“my guess is that the FTC would say that most people already understand how TV product placement works, so they’re not too bothered by it.”

This.

Most people know that the things they see on TV, even if they have a brand name, don’t necessarily operate or translate to the actual product.

Think of how many times you’ve seen a CU of a cellphone and the sponsored logo. Think about how many times being “out of service” is a major plot point in a show or movie.

Contradictory isn’t it? Major advertising bucks are being spent for that 2 secs of screentime, that inadvertently bashes their product.

During DATE NIGHT information is uploaded from a flash drive to a Kindle when it doesn’t have that functionality.

Do we expect the same model watch we see in James Bond to shoot laser beams. (Yes, it would be AWESOME!) But I think most of us understand, what we see in the movies isn’t always what is available in real life.

There is a weird line between fantasy and reality present in TV and film. This is not true with blogs.

btrussell (profile) says:

“That, at least, was the explanation an FTC person gave when questions were raised about why the FTC doesn’t go after celebrities talking up products and services they were given for free…”
This has nothing to do with what was written for a show/movie.

I haven’t seen a Bond movie with any part of the script having Connery, or any other, talking about Aston Martin because they were given one.

Bradley Stewart (profile) says:

Small Potatoes

I have a much bigger gripe with advertising. Given the number of programs on radio and television I have timed with a chess clock on several occasions 17 to 23 minutes of every hour are filled with nothing but bumpers, promos, and commercials. I understand that this is how these corporations pay their bills and I do believe in free speech but how about the FCC forcing these corporations to announce how much time in the next listening or viewing hour at the beginning of each hour will be spent on this annoyance. This should be made part of their licensing contract.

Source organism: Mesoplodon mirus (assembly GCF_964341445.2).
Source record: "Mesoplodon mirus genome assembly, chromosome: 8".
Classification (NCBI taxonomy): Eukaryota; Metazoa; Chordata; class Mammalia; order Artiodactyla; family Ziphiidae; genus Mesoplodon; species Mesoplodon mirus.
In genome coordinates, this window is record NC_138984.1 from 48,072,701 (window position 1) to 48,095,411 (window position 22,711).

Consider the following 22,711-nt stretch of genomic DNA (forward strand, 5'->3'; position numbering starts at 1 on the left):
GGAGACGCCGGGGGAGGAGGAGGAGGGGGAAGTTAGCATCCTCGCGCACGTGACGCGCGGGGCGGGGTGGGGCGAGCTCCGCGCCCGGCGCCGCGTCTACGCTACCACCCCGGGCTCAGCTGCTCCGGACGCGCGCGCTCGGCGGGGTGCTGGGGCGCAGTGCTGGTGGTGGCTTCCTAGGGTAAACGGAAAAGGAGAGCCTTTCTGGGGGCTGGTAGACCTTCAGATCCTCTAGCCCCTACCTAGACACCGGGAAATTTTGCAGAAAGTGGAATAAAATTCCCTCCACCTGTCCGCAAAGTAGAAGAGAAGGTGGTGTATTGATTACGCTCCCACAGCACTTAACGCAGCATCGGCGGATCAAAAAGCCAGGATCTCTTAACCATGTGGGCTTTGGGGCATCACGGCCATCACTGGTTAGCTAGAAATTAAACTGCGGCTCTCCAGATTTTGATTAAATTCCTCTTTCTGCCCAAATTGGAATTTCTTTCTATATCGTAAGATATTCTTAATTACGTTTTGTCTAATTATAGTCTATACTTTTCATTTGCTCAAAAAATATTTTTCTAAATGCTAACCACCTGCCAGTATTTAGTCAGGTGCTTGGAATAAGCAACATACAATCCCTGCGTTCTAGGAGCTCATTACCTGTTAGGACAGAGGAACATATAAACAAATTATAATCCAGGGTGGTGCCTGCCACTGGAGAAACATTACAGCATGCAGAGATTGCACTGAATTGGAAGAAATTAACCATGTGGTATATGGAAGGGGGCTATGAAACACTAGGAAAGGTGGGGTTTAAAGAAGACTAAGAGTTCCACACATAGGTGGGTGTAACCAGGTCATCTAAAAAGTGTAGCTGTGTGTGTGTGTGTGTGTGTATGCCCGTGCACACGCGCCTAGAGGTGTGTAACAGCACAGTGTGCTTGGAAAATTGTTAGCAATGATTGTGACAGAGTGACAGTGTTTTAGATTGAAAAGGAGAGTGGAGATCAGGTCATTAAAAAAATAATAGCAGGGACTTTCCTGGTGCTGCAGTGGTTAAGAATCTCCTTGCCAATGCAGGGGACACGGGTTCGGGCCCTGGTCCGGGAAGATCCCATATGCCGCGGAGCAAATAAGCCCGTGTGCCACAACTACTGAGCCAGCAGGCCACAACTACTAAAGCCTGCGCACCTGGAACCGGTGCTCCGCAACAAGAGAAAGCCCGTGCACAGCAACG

Dallas IT Guy says:

Re: Small Potatoes

Why? I watch what I watch for the value of the content, not the length of the content. I’m fully aware that when I skip the commercials it only takes me 43 minutes to watch an “hour” show. I kind of see it as a bonus to be able to watch three shows in two hours.

Dallas IT Guy (profile) says:

Re: Re: Small Potatoes

I really never considered it from that point of view but I am really getting headaches avoiding all this stuff. It has reached the point for me where I am watching less and less television. This is probably good for me but it can’t be what the advertisers would want. I think with my plan the advertising community and the corporations that pay their bills would have to be more careful about how they are handling this.

Anonymous Coward says:

i re-read the post and i have to laugh. mike, did you get a call from the ftc or something? i get this weird feeling that may have happened, as you often seem to blur the lines between your posts and your advertisers. it would be interesting to see who is actually paying the techdirt bills, it might explain why certain bands, acts, writers, and columnists get plenty of coverage and others get ignored.